As the balance of economic and political power seismically shifted in the 1980s, mainstream comics began to explore increasingly ominous themes. Psychologically complex heroes struggle within seemingly real or recognizable situations. In these fictional worlds, layered ambiguous images, messages, and ideas are conveyed; in its own unique tone each communicates its own jaded socio-political commentary.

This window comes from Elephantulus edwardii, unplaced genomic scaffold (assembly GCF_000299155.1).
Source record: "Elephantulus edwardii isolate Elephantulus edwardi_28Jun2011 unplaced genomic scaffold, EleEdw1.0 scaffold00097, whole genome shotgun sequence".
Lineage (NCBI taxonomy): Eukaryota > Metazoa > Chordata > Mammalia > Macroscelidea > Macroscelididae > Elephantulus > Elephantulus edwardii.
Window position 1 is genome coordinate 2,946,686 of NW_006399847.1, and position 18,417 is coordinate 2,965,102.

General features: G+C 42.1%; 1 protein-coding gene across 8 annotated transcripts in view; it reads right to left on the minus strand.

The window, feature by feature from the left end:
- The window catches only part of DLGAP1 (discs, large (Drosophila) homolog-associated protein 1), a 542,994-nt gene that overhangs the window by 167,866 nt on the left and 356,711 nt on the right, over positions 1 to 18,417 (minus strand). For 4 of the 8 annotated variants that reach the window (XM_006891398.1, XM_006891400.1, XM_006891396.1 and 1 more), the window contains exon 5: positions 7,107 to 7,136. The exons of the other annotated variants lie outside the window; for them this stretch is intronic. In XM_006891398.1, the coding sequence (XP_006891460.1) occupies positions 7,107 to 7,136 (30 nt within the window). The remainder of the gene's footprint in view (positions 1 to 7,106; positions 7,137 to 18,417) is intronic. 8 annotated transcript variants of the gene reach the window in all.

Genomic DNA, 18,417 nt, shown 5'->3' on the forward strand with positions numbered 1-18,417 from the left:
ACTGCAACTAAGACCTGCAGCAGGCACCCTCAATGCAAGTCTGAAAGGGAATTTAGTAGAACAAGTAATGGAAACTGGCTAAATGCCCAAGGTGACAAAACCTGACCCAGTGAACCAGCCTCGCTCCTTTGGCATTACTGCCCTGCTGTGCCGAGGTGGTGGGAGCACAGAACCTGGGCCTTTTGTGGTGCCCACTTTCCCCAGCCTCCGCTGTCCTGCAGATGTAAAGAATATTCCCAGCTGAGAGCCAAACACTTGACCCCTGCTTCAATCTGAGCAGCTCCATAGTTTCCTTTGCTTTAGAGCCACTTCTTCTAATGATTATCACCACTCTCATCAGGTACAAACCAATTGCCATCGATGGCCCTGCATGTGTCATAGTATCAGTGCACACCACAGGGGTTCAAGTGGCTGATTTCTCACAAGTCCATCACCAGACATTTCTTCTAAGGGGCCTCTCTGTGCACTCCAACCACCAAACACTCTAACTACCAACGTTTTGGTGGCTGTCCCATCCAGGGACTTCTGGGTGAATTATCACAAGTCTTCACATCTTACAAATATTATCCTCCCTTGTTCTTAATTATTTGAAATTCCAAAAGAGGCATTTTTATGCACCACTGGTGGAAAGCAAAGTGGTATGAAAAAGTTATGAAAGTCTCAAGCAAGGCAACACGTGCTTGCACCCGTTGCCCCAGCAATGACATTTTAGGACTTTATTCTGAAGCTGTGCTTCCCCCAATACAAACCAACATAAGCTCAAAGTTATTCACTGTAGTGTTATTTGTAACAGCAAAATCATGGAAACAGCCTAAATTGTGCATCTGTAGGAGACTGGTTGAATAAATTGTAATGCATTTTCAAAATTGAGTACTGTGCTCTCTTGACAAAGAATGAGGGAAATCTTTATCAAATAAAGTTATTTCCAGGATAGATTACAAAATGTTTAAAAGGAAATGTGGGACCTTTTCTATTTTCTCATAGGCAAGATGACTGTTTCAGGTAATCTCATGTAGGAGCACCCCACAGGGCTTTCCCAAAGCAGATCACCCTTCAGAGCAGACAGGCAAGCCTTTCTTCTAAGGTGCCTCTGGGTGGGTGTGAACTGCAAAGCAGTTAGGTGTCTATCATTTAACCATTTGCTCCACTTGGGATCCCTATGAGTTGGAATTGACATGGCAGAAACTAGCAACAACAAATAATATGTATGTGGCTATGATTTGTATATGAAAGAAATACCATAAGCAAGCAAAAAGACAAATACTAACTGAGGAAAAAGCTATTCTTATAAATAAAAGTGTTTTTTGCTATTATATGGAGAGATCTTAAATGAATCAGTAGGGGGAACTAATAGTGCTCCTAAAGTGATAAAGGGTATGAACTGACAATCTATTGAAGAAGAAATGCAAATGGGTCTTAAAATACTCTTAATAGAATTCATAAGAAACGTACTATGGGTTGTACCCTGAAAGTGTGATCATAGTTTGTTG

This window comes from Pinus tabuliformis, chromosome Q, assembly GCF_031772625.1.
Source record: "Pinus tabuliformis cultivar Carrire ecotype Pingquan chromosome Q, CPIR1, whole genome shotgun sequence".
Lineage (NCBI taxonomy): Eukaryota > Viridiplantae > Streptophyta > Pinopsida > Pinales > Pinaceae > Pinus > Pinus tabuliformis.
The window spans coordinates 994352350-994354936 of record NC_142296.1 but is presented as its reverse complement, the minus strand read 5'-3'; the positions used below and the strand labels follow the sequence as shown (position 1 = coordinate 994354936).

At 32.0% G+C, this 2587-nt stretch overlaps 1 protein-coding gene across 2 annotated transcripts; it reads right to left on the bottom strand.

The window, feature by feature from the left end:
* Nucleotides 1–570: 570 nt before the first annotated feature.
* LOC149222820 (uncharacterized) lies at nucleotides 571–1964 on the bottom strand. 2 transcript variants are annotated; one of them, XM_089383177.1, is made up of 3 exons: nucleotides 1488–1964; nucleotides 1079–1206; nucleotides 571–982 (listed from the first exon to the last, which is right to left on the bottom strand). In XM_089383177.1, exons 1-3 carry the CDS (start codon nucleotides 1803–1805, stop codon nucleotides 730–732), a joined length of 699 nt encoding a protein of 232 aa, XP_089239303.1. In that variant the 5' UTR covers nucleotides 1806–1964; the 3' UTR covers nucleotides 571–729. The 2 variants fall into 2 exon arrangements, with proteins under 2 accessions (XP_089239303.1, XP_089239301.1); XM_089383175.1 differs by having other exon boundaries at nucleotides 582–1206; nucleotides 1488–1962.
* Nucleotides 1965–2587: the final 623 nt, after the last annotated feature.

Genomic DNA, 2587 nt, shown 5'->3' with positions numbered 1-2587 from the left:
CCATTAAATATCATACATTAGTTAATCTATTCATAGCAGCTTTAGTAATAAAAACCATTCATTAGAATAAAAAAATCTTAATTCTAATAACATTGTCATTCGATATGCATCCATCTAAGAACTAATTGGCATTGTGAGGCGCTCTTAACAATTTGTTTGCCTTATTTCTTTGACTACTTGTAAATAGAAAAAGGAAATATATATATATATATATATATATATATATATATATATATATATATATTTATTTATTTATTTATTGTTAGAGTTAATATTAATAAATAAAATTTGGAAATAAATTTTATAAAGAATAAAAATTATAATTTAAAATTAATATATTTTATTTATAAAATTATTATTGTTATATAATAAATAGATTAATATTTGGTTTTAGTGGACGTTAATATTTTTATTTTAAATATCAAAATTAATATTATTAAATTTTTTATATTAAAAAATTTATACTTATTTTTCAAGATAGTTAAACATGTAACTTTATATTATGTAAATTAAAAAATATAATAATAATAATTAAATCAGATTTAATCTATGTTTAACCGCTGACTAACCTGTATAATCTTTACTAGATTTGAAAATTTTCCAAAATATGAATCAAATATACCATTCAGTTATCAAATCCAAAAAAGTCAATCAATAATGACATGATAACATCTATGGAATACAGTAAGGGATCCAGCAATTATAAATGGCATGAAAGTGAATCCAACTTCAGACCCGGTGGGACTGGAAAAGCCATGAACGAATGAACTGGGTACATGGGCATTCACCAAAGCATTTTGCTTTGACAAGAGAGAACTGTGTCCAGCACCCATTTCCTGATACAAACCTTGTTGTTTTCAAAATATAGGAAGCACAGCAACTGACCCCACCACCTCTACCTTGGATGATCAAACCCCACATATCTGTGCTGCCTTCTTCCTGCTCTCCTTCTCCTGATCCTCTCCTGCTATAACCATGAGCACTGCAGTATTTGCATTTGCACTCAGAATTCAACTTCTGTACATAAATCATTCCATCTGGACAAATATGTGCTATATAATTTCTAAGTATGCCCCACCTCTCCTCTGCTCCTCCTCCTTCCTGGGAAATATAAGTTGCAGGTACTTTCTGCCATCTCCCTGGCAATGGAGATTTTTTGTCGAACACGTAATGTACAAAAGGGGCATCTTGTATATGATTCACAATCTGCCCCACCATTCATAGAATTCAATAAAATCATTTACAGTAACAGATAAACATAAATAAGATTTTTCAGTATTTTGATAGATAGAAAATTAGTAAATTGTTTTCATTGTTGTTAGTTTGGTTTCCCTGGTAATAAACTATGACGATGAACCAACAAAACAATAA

Watchmen and V for Vendetta, written by British author Alan Moore, featured their protagonists as powerful, independent vigilantes operating in socially and politically corrupt or dystopian settings, working less against individual enemies than against the oppressive constructs and regimes of their societies. Out of Japan came Akira (1980), an analogous tale of rebellion and revenge against a government’s gruesome experiments in post WWIII Neo-Tokyo. The millennial Naruto, Bleach, and Death Note are set in morally ambiguous territory and unflinchingly reveal their protagonists’ inner demons. Partie de Chasse (1982) converges past and present bloodbaths taking place within a Polish hunting lodge, while real-life reportage uncovers war atrocities in Afghanistan in the 2009 The Photographer.